If you have the competence to comment on the substance of my comparison between Terahertz-based direct sequencing (developed by Nanophotonics Biosciences) and the limited value of high-density-microarray based genotyping (offered at $1000 per customer by 23andme, DeCode Genetics, and Navigenics) please do so. Otherwise, please stop your slander.

  2. Please save us from the self-promotional “Nanophotonics Biosciences (Menlo Park, CA)” comments. We get that you are trying to link this company with some interesting personal genomics discussions, and have nice search engine rating, but c’mon…

    If you really want people to evaluate Nanophotonics Biosciences, get a website and put up some information about the technology.

  3. The current genome sequence variation reference point used by 23andme, DeCode Genetics, and Navigenics is inadequate to be of any practical use to the consumer. Also, $1000 is an impractical cost for the limited value of the result.

    However, direct whole-genome DNA sequencing for $1000 per customer will empower the individual to practice preventative medicine without becoming a patient in the dysfunctional and bankrupt health care system.

    Current medical practice is an ancient art that will soon become extinct due to direct whole-genome DNA sequencing. Companies such as Nanophotonics Biosciences (Menlo Park, CA) will likely be the first to complete the development of this technology because they can identify individual molecules with up to Terahertz speed per device, which translates into reading individual customer’s entire genome of more than 3 billion subunits in less than 1 millisecond.

    Welcome to knowing yourself and others without the present degree of ambiguity.

  4. No significant mention about where this might all lead and what Google’s suits ultimately envision after possibly accomplishing some sort of “organization of the world’s information.”

    The assumption in all of this is that they are capable and deserve such a world role and that there is only their way of organizing it all?

    Behemoth’s in the fortune 500 need to be put in their place. Domination is closer to enslavement then some kind of benevolent corporate wet dream but most people interested in these subjects seem to overlook and ignore these things.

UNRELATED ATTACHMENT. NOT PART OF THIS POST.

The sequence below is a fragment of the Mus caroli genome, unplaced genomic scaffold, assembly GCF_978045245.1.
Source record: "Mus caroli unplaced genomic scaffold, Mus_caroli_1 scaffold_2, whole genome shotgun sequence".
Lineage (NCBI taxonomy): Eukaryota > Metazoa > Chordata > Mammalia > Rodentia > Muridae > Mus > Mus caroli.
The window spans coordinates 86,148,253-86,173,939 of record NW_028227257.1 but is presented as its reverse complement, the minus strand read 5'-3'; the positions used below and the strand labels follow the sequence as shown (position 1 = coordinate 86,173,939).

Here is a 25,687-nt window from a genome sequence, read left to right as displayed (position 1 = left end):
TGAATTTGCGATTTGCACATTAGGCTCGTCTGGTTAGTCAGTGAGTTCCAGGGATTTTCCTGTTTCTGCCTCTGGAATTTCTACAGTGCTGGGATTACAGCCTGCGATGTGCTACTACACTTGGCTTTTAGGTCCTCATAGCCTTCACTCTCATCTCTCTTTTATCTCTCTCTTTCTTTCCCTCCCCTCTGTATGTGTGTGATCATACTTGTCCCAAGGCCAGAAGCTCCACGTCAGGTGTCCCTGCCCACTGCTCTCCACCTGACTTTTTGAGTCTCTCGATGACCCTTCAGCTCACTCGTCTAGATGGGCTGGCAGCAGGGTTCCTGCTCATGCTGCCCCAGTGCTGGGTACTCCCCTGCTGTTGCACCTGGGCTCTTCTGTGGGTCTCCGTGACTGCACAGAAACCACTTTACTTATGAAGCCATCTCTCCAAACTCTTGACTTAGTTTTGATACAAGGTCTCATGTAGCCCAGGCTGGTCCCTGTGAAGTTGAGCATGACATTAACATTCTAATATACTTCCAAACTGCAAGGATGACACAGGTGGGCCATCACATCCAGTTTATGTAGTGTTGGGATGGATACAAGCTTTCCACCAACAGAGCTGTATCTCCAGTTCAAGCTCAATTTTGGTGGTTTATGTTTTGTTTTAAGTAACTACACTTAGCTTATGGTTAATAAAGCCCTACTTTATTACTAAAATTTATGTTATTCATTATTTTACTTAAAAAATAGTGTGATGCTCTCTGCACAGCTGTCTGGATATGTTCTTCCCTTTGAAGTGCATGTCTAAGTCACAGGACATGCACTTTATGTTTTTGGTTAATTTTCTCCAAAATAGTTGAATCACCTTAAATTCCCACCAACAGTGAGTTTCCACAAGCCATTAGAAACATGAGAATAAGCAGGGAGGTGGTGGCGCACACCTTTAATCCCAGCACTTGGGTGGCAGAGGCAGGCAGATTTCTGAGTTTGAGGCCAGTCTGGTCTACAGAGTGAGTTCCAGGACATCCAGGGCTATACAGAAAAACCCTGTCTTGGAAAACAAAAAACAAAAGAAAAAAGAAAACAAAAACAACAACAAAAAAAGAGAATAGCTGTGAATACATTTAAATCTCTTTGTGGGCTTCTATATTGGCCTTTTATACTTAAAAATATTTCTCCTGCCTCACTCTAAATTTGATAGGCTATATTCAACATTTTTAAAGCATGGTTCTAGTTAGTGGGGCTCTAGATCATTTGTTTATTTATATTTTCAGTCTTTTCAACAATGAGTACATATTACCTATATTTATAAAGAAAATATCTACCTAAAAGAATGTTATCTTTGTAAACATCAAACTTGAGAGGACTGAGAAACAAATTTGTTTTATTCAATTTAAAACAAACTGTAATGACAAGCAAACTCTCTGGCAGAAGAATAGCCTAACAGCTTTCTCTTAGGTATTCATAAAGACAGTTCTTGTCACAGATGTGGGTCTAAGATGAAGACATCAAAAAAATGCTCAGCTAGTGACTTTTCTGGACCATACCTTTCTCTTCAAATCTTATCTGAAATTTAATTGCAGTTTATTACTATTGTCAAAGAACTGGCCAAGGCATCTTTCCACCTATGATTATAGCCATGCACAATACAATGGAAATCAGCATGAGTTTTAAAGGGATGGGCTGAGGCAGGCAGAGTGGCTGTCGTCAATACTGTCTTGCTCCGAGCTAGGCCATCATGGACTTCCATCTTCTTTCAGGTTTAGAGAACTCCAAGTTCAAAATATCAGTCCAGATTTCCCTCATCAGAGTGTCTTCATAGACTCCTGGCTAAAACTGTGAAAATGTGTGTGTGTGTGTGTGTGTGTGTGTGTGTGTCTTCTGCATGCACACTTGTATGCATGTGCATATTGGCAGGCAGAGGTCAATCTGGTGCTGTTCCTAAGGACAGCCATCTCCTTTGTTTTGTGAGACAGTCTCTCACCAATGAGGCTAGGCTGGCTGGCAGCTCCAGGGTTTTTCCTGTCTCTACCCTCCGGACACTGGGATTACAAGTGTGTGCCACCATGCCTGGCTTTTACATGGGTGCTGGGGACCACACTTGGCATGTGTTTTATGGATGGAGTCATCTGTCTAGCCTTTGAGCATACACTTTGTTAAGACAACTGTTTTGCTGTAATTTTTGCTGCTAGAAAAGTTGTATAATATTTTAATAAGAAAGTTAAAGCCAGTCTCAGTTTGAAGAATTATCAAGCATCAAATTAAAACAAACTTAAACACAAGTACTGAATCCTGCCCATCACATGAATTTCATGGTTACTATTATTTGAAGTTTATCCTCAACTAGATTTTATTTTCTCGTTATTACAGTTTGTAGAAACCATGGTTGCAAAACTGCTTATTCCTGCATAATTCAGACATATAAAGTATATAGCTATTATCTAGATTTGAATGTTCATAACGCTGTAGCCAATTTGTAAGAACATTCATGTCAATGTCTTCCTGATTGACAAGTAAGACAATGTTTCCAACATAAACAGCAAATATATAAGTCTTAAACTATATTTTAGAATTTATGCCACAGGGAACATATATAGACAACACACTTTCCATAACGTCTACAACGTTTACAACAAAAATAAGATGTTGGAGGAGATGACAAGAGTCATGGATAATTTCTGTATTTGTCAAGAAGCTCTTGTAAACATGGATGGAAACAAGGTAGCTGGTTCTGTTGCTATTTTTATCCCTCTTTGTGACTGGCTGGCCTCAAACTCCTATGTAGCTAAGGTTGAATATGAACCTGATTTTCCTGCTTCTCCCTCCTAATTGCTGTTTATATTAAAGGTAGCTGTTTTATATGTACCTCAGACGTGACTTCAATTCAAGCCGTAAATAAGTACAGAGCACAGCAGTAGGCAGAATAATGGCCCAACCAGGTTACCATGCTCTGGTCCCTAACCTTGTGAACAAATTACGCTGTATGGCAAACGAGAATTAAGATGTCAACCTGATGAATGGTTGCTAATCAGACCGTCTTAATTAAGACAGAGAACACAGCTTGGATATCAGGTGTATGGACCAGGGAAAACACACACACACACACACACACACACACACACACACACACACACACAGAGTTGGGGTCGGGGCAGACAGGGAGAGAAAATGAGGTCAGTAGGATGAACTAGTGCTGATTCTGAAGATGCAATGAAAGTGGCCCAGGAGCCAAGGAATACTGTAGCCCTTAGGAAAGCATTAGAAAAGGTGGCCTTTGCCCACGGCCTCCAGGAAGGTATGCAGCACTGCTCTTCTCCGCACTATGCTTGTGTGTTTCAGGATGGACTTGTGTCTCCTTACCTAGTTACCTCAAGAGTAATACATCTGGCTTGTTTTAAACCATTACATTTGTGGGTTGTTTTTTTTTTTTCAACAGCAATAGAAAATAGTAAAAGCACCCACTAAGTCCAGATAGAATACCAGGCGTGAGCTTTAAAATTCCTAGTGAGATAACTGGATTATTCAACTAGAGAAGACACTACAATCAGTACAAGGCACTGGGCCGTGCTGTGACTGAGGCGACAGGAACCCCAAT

5. GeneticsIsNotAJoke

    I do not completely believe in the information about telling you how to live so that you can avoid certain diseases. The truth of the matter is that the exact science to predict such things DOES NOT exits and such speculations could cause a lot of panic among a person’s life. What I mean is that there is no model which exists today, and predicts that if a person has a certain variant in his genome, he/she will get the disease in the future. Even if we assume that such a thing exists, i.e. if someone, somehow is able to test and tell you if you will get a disease in the future, NOTHING much can be done about it. The reason is simple: Pharama companies are not make PRE-Symptomatic drugs, i.e. they are only making drugs for diseases when you show symptoms of those diseases and almost nothing exists for you to take a drug, when you do not have the disease but might get it in the future. I believe such services by 23andme etc are just to increase panic in the world. Having said all this, it is definately a good service to offer, not now, but 10 years or so down the line, when you know exactly how these diseases are caused in the lifetime and when what can be done about them. I hope people really understand what they are doing before opting for such a service. If you have to get a disease in the future, it is better to enjoy your days in life till you get that disease, provided it is a disease for which nothing much can be done about it at this stage.